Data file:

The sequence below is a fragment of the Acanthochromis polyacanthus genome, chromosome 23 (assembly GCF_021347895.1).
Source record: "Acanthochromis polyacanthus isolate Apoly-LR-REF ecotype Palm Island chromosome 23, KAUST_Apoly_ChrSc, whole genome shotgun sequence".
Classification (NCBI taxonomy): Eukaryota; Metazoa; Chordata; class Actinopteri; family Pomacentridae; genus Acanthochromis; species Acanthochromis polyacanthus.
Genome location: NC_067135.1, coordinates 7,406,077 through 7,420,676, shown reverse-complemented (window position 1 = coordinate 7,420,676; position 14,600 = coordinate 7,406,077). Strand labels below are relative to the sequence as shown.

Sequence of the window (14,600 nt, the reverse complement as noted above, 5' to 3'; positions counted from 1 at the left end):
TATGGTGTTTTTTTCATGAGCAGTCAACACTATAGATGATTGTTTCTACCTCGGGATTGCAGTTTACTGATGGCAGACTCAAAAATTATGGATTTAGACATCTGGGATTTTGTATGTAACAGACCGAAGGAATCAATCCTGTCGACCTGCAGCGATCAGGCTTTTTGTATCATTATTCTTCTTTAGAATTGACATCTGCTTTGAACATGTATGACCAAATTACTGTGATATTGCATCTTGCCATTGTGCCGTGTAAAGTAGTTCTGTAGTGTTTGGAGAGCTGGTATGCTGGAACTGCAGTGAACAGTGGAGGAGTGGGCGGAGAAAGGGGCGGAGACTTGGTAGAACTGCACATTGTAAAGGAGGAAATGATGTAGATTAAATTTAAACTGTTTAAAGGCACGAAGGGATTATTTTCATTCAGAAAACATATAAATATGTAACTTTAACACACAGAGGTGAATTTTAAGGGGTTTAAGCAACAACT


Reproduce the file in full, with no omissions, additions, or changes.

The sequence below is a fragment of the Acanthochromis polyacanthus genome, chromosome 23 (assembly GCF_021347895.1).
Source record: "Acanthochromis polyacanthus isolate Apoly-LR-REF ecotype Palm Island chromosome 23, KAUST_Apoly_ChrSc, whole genome shotgun sequence".
Classification (NCBI taxonomy): Eukaryota; Metazoa; Chordata; class Actinopteri; family Pomacentridae; genus Acanthochromis; species Acanthochromis polyacanthus.
Genome location: NC_067135.1, coordinates 7,406,077 through 7,420,676, shown reverse-complemented (window position 1 = coordinate 7,420,676; position 14,600 = coordinate 7,406,077). Strand labels below are relative to the sequence as shown.

Sequence of the window (14,600 nt, the reverse complement as noted above, 5' to 3'; positions counted from 1 at the left end):
TATGGTGTTTTTTTCATGAGCAGTCAACACTATAGATGATTGTTTCTACCTCGGGATTGCAGTTTACTGATGGCAGACTCAAAAATTATGGATTTAGACATCTGGGATTTTGTATGTAACAGACCGAAGGAATCAATCCTGTCGACCTGCAGCGATCAGGCTTTTTGTATCATTATTCTTCTTTAGAATTGACATCTGCTTTGAACATGTATGACCAAATTACTGTGATATTGCATCTTGCCATTGTGCCGTGTAAAGTAGTTCTGTAGTGTTTGGAGAGCTGGTATGCTGGAACTGCAGTGAACAGTGGAGGAGTGGGCGGAGAAAGGGGCGGAGACTTGGTAGAACTGCACATTGTAAAGGAGGAAATGATGTAGATTAAATTTAAACTGTTTAAAGGCACGAAGGGATTATTTTCATTCAGAAAACATATAAATATGTAACTTTAACACACAGAGGTGAATTTTAAGGGGTTTAAGCAACAACT